An ovarian cyst is caused when fluid builds up on your ovary. The National Institutes of Health website states, ʺthis occurs when a follicle breaks open and does not release an egg (during ovulation).ʺ
An ovarian cyst can grow on the ovary or in the ovary. They can range in shape from the size of a plum to a grapefruit. Women generally develop ovarian cysts during their childbearing years. It is uncommon, but not impossible, for a woman to develop a cyst during menopause.
Most ovarian cysts are noncancerous.
There are several types of ovarian cysts. One type of cyst is called the corpus luteum cyst. The other and most common type of ovarian cyst is called a follicular cyst. The corpus luteum cyst contains a trace amount of blood and the follicular cyst contains fluid. If you do not ovulate, you cannot develop follicular cysts.
According to the American College of Obstetricians and Gynecologists other types of ovarian cysts are:
• Dermoid cysts
For more information on these types of cysts, you can go to http://www.acog.org/publications/patient_education/bp075.cfm or any of the additional sources listed below:
Many times, you will have no symptoms if you have an ovarian cyst. According to the National Institute of Health (NIH), ovarian cysts symptoms may include:
• Pain during bowel movements
• Pain in the pelvis before your period
• Pain after beginning a menstrual period
• Bloating in the abdomen
• Swelling in the abdomen
• Pain with intercourse
• Pelvic pain during movement
• Pelvic pain (constant, dull and aching)
In regards to ovarian cyst pain, pain may occur in the right or left lower quadrant of your lower abdomen.
Also, contact your doctor immediately, if you have nausea and vomiting with sudden or severe pelvic pain. This may be a sign of a ruptured cyst with possible internal bleeding.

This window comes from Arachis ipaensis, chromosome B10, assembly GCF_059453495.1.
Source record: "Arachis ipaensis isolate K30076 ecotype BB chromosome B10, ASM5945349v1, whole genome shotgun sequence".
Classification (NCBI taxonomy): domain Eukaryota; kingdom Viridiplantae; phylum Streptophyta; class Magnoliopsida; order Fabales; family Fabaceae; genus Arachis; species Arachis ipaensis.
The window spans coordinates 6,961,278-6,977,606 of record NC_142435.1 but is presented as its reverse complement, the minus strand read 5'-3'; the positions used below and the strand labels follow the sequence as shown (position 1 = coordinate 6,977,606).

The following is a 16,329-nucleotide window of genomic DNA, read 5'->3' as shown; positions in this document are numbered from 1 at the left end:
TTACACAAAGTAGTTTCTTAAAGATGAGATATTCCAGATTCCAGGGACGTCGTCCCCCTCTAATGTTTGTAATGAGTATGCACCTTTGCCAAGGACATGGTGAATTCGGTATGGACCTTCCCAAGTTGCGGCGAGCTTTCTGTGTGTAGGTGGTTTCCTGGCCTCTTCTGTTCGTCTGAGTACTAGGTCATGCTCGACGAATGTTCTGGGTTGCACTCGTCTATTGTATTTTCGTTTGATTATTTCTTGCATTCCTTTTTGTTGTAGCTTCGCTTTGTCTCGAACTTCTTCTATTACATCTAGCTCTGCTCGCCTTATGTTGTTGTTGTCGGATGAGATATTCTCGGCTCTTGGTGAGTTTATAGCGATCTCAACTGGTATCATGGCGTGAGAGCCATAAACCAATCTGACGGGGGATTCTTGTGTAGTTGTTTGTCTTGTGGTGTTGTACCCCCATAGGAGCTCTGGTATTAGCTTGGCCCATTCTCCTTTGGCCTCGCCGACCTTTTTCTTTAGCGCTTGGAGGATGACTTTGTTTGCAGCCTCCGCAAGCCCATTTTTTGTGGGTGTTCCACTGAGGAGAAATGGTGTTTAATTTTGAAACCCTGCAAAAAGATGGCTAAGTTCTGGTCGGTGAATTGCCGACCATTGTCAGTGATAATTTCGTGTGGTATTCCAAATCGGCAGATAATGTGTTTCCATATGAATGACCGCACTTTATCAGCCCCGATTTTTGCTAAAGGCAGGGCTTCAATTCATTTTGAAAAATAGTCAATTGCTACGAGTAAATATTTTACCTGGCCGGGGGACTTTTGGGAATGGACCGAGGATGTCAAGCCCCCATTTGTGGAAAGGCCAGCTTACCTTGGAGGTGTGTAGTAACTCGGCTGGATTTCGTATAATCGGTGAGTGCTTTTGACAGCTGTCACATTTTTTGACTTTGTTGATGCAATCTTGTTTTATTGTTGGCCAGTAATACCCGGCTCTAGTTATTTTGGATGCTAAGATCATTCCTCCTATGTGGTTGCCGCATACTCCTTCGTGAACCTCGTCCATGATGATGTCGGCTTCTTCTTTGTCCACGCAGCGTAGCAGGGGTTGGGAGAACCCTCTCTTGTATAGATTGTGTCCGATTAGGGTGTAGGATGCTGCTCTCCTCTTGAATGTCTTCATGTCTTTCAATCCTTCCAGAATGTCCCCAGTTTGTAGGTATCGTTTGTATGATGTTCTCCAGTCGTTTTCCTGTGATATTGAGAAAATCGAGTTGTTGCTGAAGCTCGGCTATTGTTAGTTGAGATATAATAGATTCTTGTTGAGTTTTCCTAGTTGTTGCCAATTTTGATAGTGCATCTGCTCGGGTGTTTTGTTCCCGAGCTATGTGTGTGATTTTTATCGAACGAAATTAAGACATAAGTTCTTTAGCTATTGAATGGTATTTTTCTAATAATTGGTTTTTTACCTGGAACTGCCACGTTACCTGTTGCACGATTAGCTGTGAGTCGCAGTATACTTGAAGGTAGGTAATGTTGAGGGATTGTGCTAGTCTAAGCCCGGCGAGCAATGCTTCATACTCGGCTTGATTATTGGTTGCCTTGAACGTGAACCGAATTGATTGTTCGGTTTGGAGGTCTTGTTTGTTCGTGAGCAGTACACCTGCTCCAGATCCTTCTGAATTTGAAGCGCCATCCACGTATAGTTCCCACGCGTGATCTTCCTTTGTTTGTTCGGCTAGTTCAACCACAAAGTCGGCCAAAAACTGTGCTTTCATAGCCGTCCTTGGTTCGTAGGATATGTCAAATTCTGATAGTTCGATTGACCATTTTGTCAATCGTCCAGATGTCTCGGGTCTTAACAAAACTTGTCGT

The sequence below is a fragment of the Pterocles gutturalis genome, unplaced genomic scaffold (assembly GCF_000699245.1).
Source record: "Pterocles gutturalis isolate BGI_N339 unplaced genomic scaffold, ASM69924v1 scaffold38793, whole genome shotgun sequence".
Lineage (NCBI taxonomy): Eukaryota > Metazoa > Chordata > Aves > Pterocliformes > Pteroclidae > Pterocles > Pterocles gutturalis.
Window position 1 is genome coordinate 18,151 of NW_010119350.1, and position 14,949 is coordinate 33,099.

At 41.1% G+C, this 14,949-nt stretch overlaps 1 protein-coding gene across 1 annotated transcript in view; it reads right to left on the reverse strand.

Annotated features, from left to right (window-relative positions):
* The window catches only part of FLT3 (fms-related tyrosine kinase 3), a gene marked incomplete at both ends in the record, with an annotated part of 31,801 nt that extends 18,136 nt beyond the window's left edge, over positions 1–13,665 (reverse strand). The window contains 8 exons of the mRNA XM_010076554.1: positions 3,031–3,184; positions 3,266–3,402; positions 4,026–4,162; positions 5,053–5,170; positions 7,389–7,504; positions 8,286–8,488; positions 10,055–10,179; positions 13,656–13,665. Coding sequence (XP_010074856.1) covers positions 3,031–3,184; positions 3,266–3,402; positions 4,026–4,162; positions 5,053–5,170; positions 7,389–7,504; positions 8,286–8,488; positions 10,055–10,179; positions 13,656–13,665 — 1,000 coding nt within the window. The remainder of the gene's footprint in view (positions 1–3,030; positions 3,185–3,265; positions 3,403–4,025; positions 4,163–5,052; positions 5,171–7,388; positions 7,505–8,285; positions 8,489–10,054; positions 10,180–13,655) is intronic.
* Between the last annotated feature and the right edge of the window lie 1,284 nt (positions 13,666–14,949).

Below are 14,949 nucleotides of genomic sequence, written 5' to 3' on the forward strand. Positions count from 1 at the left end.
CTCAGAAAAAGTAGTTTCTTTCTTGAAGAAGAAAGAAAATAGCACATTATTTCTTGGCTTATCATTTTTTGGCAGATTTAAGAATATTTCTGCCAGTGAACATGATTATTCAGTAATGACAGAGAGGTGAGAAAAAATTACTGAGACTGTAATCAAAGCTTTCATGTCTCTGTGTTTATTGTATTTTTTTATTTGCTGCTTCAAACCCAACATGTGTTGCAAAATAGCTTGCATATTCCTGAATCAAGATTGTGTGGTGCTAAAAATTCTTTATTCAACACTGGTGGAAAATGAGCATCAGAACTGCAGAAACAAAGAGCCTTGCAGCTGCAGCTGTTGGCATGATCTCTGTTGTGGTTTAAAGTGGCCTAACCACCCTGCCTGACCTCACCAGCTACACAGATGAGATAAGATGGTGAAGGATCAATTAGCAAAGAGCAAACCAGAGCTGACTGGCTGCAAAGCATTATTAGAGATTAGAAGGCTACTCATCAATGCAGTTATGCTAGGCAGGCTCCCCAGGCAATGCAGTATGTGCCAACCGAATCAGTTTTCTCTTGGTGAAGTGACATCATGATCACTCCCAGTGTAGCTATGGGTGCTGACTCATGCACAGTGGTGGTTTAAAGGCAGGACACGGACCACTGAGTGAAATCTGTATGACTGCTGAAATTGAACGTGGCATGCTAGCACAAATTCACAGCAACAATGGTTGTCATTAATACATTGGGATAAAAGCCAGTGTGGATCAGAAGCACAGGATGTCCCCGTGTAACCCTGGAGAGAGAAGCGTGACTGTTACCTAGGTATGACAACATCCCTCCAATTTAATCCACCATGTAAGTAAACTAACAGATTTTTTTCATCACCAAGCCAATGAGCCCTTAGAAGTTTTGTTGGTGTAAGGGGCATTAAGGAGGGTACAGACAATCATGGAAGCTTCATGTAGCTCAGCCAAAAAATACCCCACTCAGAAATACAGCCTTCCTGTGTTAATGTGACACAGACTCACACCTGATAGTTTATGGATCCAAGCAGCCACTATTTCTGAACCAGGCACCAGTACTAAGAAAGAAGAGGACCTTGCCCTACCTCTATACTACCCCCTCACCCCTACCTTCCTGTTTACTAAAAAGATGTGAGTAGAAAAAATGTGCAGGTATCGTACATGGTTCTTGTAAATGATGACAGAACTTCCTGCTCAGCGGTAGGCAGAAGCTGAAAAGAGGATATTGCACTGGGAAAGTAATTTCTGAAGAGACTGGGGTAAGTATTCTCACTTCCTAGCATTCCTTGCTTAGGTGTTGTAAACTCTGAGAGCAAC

According to the American Academy of Family Physicians, a cyst can shrink on its own over one to three months. If you have a cyst, your doctor will monitor the progress and size of your cyst over a few of your period cycles. If the cyst grows in size, they may order a sonogram. Also, you may be prescribed birth control bills to stop ovulation and possible reduce the size of your cyst. If you develop a cyst during your menopause days, your doctor may want to remove the cyst surgically. Depending on the size of the cyst, you may need with a laparoscopy or a laparotomy.
For additional information on ovarian cysts, you can find key information at these websites:
American Academy of Family Physicians (AAFP)
Agency for Healthcare Research & Quality (AHRQ), HHS
American Congress of Obstetricians and Gynecologists (ACOG)
American Society for Reproductive Medicine (ASRM)
Eunice Kennedy Shriver National Institute of Child Health and Human Development (NICHD), NIH, HHS
International Council on Infertility Information Dissemination Inc. (INCIID)
Ovarian cysts fact sheet | womenshealth.gov . womenshealth.gov . Retrieved September 13, 2011, from
ACOG Education Pamphlet AP075 -- Ovarian Cysts. American Congress of Obstetricians and Gynecologists. Retrieved September 13, 2011, from http://www.acog.org/publications/patient_education/bp075.cfm
Ovarian cysts: MedlinePlus Medical Encyclopedia. National Library of Medicine - National Institutes of Health. Retrieved September 13, 2011, from http://www.nlm.nih.gov/medlineplus/ency/article/001504.htm
Zaykoski, L. The Symptoms of A Ruptured Ovarian Cyst | LIVESTRONG.COM. LIVESTRONG.COM - Lose Weight & Get Fit with Diet, Nutrition & Fitness Tools. Retrieved September 13, 2011, from
Ovarian Cyst -- familydoctor.org. Health information for the whole family -- familydoctor.org. Retrieved September 13, 2011, from
Reviewed September 13, 2011
by Michele Blacksberg R.N.
Edited by Jody Smith